Human beings are, I regret to say, often indiscriminately sexually active, which means that they will pick up sexually transmitted diseases—especially AIDS. We do not know how far AIDS has spread in Asia, eastern Europe and Russia because many of those countries are in denial about the epidemic. AIDS affects the economically active members of the population, which makes it different from any other disease that has affected the world. It affects those people whom their country most needs. In the past, diseases have killed babies, the weak, the elderly and people with other diseases. AIDS kills economically active people, which means that it is a great threat not only to developing countries, but to the world.

We are discussing a public health problem, which is an old-fashioned concept. We used to have medical officers who looked after the public health. They were concerned whether water was clean, whether sewers were sound and whether there was evidence of disease spreading through their communities. However, we have lost that concept in Britain—we have become used to diseases being treated by antibiotics or operations. A major proportion of expenditure in the health service should be on public health and the prevention of diseases that affect the community and the economy of the community.

In the UK, we have concentrated on treatment. The drug firms have gone ballistic and have had a wonderful time inventing new drugs. They have done brilliant work inventing some fantastic combinations of drugs that can prolong fitness in a patient suffering from AIDS, so that he or she can go on working, which is important, and to prolong life. However, there is no cure. The great danger is that many people—especially young people—think, "Ah, there is a cure," or, "By the time I get it there will be a cure, so there is no need to worry." We are wrong if we think that there will be a complete cure in the next 10 or 20 years.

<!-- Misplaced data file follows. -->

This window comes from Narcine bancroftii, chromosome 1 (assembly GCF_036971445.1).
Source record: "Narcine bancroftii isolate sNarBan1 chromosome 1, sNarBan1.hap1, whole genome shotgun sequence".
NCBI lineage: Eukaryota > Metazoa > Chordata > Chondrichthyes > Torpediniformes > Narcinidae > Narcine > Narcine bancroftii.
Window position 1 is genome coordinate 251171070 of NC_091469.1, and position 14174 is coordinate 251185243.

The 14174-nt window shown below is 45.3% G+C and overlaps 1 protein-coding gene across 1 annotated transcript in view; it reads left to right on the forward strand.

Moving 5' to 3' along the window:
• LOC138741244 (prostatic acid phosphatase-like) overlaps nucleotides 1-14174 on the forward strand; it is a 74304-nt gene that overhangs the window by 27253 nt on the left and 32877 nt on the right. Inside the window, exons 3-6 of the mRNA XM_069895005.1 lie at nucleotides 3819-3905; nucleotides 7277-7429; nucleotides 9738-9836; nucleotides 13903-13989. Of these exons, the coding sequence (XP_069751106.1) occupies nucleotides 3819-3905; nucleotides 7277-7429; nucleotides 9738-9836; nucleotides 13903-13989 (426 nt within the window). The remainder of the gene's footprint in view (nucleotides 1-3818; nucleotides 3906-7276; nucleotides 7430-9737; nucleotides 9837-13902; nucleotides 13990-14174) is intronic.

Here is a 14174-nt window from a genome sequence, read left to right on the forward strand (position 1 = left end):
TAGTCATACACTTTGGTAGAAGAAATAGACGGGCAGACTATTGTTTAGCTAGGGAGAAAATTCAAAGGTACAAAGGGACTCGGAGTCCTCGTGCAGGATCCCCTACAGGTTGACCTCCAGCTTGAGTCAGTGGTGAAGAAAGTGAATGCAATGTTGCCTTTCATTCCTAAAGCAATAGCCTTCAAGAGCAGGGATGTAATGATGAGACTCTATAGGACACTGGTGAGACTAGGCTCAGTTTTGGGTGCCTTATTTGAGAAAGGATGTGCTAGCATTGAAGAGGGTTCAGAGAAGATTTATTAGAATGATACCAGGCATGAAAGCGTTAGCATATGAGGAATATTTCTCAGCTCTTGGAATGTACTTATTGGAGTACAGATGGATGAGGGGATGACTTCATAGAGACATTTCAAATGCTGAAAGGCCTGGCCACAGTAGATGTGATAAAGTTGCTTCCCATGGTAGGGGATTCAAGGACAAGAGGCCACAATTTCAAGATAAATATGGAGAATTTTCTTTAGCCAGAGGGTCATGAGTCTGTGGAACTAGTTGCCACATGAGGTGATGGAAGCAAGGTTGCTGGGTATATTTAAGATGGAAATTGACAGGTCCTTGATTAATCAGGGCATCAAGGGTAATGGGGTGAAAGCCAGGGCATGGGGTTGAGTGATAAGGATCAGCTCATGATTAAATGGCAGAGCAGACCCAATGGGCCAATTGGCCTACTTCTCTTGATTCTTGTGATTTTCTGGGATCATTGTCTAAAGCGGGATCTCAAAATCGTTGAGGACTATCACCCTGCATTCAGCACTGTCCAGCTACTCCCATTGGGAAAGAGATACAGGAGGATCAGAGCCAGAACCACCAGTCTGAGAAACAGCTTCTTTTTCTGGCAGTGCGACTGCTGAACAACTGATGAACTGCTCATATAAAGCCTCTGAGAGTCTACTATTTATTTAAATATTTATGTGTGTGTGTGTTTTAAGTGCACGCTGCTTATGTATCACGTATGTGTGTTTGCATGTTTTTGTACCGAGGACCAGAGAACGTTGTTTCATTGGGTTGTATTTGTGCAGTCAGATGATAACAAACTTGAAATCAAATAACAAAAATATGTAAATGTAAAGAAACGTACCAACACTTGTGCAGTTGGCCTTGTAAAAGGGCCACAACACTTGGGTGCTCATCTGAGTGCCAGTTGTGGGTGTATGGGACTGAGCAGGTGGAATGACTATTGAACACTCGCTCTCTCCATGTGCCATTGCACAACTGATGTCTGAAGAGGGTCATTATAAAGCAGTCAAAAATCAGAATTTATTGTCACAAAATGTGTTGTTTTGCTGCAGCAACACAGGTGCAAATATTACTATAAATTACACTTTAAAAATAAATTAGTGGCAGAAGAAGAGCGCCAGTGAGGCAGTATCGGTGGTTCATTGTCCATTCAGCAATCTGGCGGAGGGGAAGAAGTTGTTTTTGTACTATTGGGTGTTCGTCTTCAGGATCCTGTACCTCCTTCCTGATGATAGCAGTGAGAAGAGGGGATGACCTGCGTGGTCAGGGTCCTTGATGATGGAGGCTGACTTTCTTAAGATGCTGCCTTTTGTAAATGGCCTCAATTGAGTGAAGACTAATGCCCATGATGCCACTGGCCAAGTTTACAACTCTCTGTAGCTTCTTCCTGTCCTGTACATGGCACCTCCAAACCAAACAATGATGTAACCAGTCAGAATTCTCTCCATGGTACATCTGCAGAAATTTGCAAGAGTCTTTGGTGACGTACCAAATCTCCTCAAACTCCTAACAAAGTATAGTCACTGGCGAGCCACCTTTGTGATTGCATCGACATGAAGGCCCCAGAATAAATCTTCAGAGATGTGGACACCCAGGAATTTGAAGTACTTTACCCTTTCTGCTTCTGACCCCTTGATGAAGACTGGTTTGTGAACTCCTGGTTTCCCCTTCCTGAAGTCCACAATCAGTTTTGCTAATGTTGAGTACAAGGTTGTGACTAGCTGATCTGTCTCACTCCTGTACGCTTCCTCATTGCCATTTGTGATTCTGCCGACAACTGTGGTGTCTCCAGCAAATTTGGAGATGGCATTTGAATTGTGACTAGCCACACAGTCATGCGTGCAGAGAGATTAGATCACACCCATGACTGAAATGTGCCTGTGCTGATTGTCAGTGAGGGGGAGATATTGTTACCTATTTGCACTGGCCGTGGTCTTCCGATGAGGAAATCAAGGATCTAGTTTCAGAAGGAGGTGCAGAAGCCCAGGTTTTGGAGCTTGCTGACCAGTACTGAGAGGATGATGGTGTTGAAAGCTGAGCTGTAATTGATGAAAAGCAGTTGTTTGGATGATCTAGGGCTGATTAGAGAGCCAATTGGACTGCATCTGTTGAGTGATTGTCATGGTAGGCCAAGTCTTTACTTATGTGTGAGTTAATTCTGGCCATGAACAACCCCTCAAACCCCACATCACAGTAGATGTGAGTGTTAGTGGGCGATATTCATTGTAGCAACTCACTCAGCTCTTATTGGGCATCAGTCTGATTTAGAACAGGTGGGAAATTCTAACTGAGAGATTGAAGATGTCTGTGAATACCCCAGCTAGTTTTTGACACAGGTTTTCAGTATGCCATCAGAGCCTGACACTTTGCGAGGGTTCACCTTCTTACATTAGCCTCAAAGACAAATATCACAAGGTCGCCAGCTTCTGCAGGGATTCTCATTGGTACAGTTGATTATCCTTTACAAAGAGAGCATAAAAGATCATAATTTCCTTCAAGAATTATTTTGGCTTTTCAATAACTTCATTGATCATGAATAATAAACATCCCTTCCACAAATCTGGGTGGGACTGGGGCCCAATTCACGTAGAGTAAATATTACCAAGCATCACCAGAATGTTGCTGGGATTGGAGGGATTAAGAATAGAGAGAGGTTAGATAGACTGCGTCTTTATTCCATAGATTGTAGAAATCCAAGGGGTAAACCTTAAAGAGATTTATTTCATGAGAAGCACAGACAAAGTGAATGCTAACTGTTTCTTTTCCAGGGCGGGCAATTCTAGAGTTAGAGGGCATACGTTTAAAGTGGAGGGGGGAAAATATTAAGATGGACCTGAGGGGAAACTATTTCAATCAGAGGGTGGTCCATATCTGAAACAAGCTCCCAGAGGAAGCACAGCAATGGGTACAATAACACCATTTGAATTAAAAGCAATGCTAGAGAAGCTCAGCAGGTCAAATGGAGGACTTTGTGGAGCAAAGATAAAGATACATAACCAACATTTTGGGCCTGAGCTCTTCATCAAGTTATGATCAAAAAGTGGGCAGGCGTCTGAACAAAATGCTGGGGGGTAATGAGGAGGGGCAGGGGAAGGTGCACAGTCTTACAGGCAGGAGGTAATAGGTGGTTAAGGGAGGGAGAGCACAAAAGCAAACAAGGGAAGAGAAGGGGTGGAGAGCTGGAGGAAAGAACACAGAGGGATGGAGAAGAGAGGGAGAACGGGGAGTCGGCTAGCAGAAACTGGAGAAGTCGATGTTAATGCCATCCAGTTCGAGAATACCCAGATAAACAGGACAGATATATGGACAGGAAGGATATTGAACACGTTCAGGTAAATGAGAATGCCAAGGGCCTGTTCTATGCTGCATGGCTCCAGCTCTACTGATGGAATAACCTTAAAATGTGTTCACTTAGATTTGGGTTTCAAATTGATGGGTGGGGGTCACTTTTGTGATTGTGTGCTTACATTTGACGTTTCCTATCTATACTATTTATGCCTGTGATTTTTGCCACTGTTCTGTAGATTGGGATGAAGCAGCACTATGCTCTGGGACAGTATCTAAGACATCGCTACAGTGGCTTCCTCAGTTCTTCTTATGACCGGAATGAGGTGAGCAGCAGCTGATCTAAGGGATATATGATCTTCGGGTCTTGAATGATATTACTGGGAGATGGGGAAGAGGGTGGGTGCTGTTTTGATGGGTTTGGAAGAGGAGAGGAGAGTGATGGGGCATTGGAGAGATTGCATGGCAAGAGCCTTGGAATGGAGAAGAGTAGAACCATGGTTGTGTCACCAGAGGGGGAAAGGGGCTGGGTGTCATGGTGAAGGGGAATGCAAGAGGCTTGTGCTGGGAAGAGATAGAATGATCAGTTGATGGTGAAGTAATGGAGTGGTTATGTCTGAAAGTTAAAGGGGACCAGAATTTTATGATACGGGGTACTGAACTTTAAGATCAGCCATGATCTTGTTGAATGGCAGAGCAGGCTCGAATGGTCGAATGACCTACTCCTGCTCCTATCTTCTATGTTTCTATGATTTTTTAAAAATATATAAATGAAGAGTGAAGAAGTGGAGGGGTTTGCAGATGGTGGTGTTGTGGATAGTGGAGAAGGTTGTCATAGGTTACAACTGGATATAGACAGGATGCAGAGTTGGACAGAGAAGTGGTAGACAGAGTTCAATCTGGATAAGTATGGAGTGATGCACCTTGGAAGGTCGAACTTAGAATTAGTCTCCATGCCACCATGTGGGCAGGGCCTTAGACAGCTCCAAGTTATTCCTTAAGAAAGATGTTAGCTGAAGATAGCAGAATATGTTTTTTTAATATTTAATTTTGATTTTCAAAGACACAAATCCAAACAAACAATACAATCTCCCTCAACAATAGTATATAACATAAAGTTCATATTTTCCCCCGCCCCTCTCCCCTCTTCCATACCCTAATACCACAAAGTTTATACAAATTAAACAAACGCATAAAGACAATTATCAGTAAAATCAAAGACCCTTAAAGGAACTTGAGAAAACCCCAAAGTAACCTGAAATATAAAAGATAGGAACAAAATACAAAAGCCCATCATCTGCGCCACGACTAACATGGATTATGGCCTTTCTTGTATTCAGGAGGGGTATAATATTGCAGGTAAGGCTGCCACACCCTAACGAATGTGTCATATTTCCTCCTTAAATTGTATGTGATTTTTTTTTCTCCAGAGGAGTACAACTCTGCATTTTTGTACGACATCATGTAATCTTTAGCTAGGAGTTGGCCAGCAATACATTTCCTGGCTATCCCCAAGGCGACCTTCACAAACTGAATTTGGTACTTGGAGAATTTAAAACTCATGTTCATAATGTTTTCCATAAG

Therefore, we must push home the preventive message. When the right hon. Member for Sutton Coldfield was speaking, I mentioned television advertising. I am incensed by British television, which shows sex or sexual activity every evening. Whether it is teenagers grappling with one another in "Neighbours" or the full Monty after the watershed, one can watch sex. Human beings are sexually active; it is nothing to be ashamed of. We would not be here if we were not sexually active because we depend on it for our survival. Young people watch television and believe that to be sexually active is the norm, but where are the antidotes or warnings? There are no warnings about sexually transmitted diseases such as chlamydia, gonorrhoea and AIDS on television.

Where are the warnings about getting pregnant? If we want people to take sex seriously, we must be upfront about it and talk about the downside. Yes, sex is great, yes, sex gives us babies if we want them, but it also produces unwanted pregnancies and, dangerously, diseases that can kill. We should use television more to put over that message.

Oxfam recently launched a campaign against TRIPS—trade-related intellectual property rights. That is the convention that protects patents for the pharmaceutical industries that manufacture drugs so that, it is said, developing countries cannot manufacture them more cheaply at home. A test case is being heard in South Africa soon. Again that puts the emphasis on the treatment, and the real message in developing countries must be prevention. It would cost $2 a day to treat an AIDS patient in a developing country if the drugs were made locally and cheaply. The annual budget per person in most developing countries is about $8 a year. Hon. Members will correct me if I am wrong. Where will they get that sort of money? We also need drugs that will prevent vertical transmission from mother to child, but they will be expensive. Wherever one looks in the world, the preventive message is the most important. We must not rely on drugs to solve our problems for us all the time.

Even if the drugs were available in developing countries, where is the basic health structure to deliver them? Those of us on the AIDS group have heard about the complicated business of taking retroviral drugs. The right combination must be taken at the right time of day and then it must be repeated, and this drug cannot be taken with that one. How can we explain that to someone who has had no education, when the nearest health clinic may be 200 miles away? There is no way to deliver the treatment. Again, the preventive message is so important.